Since the onset of the coronavirus outbreak in the U.S., moving to remote work options has been — for the 30% of us fortunate enough to even have this option — an adjustment.
This massive overhaul in the way we work has brought no shortage of peripheral changes with it, including changes to team dynamics and workplace communication. With such an inordinate amount of stress serving as our daily backdrop, as we all do our best to continue working during a pandemic, it’s especially important to practice sensitivity toward our colleagues. If you’re on the giving or receiving end of any of the following 11 statements, know that this kind of communication isn’t just counterproductive and insensitive right now. It’s veering into toxic territory.
Asking for something “ASAP” during a pandemic is, in nine cases out of 10, inappropriate or at least worth reconsidering. Situations are changing daily and you never know what constraints people are up against, including with their mental and emotional bandwidths. Add some cushion to your request.
Sure, a distraction-free background palette for your calls would be ideal. No, that isn’t always going to be possible for people to provide right now. Yes, it’s unreasonable to expect it will be.
The fact you’re pretty much guaranteed to be sitting at home right now is no excuse for a colleague or boss to think they can get ahold of you during non-working hours. Period.
A higher degree of communication around workflows and daily achievements is, in fact, pretty necessary during these times, and something that most effective managers are implementing. But there’s a balance to strike here. Being asked to use a new project management tool or to participate in daily standup meetings is one thing, but there shouldn’t be an expectation that you’ll provide receipts for every minute of your remote work day.
Everyone has the right to protect their time, but there’s no place for attitudes right now that are exclusively self-serving. If someone at work needs your help with something, do them the decency of taking that need seriously. Again, you never know what they could be dealing with on the home front.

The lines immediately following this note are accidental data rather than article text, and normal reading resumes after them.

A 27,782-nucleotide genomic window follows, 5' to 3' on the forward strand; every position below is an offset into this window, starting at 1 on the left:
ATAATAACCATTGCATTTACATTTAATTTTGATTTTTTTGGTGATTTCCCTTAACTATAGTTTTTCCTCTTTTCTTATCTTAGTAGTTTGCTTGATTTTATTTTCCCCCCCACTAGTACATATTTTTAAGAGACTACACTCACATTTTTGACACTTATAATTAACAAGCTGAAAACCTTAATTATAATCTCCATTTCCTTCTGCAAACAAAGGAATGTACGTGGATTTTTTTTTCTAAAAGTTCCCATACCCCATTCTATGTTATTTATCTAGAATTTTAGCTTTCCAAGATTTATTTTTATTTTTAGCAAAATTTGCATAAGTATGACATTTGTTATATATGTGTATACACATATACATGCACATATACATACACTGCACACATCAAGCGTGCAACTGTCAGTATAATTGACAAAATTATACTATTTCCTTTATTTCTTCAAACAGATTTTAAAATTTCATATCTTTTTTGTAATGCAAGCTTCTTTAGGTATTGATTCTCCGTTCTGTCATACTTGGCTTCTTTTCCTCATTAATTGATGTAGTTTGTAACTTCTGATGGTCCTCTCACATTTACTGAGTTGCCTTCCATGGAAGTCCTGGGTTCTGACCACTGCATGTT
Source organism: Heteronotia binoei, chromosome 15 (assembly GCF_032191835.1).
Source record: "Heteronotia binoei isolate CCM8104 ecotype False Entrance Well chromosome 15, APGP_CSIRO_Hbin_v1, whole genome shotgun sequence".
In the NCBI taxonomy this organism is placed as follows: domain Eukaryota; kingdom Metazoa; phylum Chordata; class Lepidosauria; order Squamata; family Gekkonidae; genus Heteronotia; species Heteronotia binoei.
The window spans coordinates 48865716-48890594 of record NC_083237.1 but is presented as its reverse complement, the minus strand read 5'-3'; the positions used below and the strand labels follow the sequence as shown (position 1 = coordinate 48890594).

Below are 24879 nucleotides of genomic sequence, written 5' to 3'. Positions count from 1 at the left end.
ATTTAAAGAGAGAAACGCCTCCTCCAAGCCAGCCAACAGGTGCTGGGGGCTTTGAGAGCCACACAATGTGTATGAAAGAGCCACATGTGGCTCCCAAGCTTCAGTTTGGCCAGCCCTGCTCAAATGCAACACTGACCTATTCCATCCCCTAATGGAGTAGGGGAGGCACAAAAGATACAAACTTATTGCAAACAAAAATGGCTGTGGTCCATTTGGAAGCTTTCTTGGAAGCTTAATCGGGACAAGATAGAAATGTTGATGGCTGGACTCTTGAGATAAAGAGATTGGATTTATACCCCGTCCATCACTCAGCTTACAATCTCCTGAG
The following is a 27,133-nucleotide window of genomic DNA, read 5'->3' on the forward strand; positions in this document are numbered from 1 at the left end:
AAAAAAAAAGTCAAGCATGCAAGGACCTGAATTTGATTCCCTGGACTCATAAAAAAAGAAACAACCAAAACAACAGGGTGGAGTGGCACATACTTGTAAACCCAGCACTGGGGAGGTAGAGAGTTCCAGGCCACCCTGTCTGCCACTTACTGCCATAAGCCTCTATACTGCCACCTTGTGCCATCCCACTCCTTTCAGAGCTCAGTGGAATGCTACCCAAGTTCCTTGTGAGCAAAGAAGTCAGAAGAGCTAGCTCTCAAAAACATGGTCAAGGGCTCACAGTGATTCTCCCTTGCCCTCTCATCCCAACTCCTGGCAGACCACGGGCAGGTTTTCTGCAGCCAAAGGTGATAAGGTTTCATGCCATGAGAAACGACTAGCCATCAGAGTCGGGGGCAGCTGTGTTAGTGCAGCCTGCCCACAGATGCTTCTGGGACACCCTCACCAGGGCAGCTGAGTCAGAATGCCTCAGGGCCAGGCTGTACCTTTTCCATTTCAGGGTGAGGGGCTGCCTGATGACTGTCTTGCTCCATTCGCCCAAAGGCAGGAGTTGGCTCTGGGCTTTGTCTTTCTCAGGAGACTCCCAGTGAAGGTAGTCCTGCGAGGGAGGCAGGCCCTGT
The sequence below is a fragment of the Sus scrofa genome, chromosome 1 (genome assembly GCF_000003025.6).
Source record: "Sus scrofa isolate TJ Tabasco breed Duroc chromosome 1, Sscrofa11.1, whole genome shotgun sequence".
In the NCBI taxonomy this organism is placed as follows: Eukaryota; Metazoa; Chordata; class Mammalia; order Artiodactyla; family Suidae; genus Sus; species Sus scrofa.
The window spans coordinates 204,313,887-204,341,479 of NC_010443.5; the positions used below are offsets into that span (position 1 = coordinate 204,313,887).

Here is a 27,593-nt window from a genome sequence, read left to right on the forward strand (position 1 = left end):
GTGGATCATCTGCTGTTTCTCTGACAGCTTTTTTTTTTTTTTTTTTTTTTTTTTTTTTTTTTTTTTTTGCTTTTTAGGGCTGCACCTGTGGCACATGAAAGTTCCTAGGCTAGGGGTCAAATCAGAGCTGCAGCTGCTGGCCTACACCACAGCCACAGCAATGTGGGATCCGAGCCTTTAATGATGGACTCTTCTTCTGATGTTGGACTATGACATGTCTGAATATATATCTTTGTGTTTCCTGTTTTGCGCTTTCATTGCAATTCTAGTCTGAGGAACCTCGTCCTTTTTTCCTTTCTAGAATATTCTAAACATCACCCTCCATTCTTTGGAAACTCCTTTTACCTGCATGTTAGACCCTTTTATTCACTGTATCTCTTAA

At the same time, the need to pitch in and help each other out is no license for employers to take advantage of workers. Particularly as companies grapple with leaner workforces, if you’re being asked to absorb a significant amount of extra work without pay just because “someone has to do it,” that isn’t a fair ask.
Context counts here. If you’re trying to be helpful and fill someone in on info they may have honestly missed, by all means, proceed. If what’s really driving your statement is a passive-aggressive “per-my-last-email” intimation that someone isn’t totally on their game, be reminded: this is a pandemic.
“Circling back” inherently signals that the other party really should’ve seen your message by now. Now is not the time for circling back. "Check in" if you must.
Just because the ability to physically go places has been removed doesn’t mean your right to take time off is any less legitimate. For many of us, there’s actually more of a need to take time off right now, for the sake of our mental health.
A lot of people are selectively approaching the news right now to help manage their mental health. We all have access to the same information. Let others manage for themselves when, how and how much of the news they’re accessing.
Maybe you yourself were previously sick with COVID. Maybe you’re close to someone who is and you’re hoping to share information or sympathy. But prying into another person’s health isn’t okay, even now. If someone you work with has recovered from COVID and they want to talk about it, let them introduce the subject. Otherwise, it isn’t your business.
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